Making insights not just useful but also attractive. It is one of the finest work of data and design together.  Spotify Wrapped is a brilliant example of how powerful UX design can create intrigue engage users. 
The UX design is the only thing behind creating this special connection. There are a number of reasons why it works:
  • Interactive Visuals: The visuals used in the report are attractive because Spotify Wrapped uses specific palettes according to color psychology to get positive reactions. Bright, neon colors trigger personal happiness and excitement, however, here Spotify modifies them into uncommon hues. It naturally grabs attention when shared on social media. 
  • Simplified sharing on social media: Spotify Wrapped loves when its users share their content on social media. Hence, it creates organic marketing for not only the music but for the platform itself.
  • Beautiful presentation: When engaging with the report, users will notice that pictures move alongside the mouse or smoothly glide across the screen. It’s easy to navigate and extremely fluid, and there’s even a degree of customization a user can do before sharing it, like changing the background or font colors for ideal personal branding. This allows users to spend more time and gradually develop a sense of liking for the product. 

Making content sharable

The whole point is about making the content sharable. That’s when it gains audiences and attracts eyeballs. As a result that resulted in the success of Spotify Wrapped. Humans like it when something comes to them in an insightful and interactive manner. Giving us a taste of our own music backed with data brings the thrill of discovering something new about ourselves. Such a type of self-quantification has become more popular recently. Not only is it a matter of creating joy or discovery but also about improving the personal experience. 

Data Science involved in Spotify

Spotify’s head of creator product insights, Sara Belt describes Spotify’s data science methods to be a cross-disciplinary approach. Spotify turns to data science strategies not only to understand their user’s music data but also their users. Spotify has a brilliant product insights team, which is basically a combination of its user research and data science teams. This helps to enhance the research methods to “drive evidence-based decision making”. For both consumer data and the success of the brand, one needs to focus on cultural literacy as well. Then the brand gains a comprehensive understanding of their market.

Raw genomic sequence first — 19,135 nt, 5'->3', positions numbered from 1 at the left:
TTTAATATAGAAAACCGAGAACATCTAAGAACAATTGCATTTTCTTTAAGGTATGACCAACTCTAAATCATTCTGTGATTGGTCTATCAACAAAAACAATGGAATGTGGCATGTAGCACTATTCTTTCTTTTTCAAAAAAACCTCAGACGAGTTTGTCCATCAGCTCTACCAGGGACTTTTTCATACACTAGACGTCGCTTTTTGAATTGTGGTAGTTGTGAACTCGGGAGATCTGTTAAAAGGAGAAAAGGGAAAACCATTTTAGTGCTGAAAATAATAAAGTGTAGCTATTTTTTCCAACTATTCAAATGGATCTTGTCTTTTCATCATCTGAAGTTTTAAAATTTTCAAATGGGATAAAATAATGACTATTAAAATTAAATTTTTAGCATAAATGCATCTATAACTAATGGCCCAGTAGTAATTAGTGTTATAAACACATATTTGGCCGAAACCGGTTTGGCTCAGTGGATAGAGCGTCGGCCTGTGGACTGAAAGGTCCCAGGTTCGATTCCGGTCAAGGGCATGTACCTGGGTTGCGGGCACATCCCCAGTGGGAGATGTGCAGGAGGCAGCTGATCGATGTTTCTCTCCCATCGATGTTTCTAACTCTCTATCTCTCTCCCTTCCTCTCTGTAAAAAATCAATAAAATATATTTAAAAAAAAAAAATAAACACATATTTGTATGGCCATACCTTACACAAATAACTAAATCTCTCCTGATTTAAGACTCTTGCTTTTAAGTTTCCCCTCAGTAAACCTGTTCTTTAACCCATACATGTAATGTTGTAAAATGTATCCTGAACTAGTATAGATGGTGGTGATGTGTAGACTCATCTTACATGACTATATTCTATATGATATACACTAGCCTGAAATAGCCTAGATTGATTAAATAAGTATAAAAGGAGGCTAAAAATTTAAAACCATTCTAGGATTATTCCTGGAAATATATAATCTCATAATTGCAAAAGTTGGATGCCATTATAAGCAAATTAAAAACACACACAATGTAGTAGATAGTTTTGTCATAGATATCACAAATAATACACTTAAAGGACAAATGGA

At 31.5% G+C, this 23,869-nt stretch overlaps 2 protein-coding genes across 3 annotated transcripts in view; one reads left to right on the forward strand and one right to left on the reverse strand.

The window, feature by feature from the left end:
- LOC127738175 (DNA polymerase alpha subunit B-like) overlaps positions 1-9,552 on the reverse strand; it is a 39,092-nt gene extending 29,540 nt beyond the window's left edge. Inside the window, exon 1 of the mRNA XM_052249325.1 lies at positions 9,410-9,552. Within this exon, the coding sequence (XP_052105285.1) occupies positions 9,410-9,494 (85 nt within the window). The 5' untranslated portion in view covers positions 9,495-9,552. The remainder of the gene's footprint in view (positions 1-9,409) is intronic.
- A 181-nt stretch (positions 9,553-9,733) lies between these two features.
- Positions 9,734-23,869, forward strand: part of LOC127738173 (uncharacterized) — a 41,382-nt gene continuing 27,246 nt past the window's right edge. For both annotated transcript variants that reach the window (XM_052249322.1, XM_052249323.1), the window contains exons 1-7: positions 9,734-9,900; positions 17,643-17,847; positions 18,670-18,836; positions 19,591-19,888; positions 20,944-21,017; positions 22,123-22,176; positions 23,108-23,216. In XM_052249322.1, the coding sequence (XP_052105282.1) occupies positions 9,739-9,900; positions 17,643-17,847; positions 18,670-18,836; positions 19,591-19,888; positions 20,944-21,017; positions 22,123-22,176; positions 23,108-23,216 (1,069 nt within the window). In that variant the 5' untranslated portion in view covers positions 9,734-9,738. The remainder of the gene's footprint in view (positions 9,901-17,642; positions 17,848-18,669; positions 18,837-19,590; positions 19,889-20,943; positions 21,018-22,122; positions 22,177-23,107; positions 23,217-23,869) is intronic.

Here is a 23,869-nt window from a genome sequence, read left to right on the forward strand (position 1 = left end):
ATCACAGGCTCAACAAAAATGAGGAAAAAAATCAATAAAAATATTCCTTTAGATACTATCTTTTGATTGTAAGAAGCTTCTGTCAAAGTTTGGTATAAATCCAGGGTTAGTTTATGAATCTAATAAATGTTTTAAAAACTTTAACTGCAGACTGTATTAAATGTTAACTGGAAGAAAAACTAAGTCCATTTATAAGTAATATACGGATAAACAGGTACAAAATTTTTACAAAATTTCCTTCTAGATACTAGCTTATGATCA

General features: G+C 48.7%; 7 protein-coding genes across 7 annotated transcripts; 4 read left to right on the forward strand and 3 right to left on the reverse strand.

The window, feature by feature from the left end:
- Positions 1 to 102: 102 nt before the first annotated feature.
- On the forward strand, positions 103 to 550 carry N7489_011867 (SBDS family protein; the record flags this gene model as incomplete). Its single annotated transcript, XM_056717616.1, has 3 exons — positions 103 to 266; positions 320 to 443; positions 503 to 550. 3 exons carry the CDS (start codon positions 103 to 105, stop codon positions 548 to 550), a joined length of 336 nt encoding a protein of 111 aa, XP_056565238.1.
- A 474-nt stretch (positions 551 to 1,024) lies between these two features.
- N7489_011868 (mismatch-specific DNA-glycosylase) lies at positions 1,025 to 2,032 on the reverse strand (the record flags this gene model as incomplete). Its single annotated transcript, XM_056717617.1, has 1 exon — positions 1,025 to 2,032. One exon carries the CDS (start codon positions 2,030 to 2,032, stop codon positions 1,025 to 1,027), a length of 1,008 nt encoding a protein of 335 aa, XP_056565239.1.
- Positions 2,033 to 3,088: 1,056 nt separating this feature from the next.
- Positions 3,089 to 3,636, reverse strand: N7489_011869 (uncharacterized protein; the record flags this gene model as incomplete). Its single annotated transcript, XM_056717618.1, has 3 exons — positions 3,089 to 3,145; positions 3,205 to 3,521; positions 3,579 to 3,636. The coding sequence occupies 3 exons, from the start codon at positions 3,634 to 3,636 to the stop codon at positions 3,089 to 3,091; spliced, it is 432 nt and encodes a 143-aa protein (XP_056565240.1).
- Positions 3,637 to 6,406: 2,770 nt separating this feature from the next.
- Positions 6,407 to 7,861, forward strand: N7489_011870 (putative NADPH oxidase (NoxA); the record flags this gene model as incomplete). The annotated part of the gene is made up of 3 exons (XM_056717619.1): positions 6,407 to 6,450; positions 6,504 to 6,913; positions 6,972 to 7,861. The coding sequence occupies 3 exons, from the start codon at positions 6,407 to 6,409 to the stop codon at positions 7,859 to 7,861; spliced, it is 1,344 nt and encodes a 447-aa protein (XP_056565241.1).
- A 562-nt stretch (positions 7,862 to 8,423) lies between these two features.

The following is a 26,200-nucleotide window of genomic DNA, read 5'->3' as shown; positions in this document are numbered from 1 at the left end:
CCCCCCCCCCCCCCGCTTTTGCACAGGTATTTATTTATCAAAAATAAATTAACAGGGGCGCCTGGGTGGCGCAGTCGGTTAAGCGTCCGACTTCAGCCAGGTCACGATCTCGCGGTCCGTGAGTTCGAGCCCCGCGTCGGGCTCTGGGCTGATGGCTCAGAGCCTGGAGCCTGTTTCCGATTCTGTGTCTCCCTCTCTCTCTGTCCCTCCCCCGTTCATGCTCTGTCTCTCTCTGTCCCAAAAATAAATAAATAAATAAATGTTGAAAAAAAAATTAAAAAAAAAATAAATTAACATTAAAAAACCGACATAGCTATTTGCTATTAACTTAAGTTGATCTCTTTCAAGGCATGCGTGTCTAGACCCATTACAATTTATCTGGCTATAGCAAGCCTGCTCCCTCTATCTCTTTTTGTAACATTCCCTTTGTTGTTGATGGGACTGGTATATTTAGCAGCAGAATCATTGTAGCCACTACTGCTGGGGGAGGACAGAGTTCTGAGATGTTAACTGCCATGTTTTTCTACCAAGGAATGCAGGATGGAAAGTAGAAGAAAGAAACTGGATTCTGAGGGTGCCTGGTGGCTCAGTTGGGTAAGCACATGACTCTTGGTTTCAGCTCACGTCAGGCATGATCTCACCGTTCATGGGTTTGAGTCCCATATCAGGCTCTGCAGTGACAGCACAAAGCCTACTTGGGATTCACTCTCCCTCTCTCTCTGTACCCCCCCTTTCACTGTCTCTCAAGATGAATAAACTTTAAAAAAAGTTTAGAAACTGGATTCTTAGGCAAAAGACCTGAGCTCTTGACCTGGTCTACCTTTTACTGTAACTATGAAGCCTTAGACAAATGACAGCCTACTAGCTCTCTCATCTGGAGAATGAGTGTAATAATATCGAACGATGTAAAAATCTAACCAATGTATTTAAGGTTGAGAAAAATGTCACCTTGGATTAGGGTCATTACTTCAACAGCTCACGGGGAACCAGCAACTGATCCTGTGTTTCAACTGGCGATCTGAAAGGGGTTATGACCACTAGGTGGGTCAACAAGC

Spotify’s ‘ANNOY’ Music Data Library

Much contradicting the literal meaning of Annoy, one of the most amazing ways Spotify uses data is by creating a library that accurately predicts the preferences of the listeners’. However, these recommendations are not just something out of the blue. Spotify created a library called ANNOY. Github explains ANNOY as: “ANNOY (Approximate Nearest Neighbors Oh Yeah) is a C++ library with Python bindings to search for points in space that are close to a given query point. It also creates large read-only file-based data structures that use mmap into memory. Hence, many processes may share the same data.”
In simpler words, Annoy searches for points that are close to a particular query point. In Spotify’s case, the users’ songs recommendation is based on their listening preferences and patterns. Annoy also can allow multiple processes to share the same data. This is done by creating large, read-only file-based data structures that are mmapped into memory. 
Spotify, made the library open-sourced, allowing millions of data scientists and developers access to use the technology. By making their data available publicly, Spotify joins a growing list of companies who attempt to use the data to drive positive change and create a better environment for aspiring data scientists.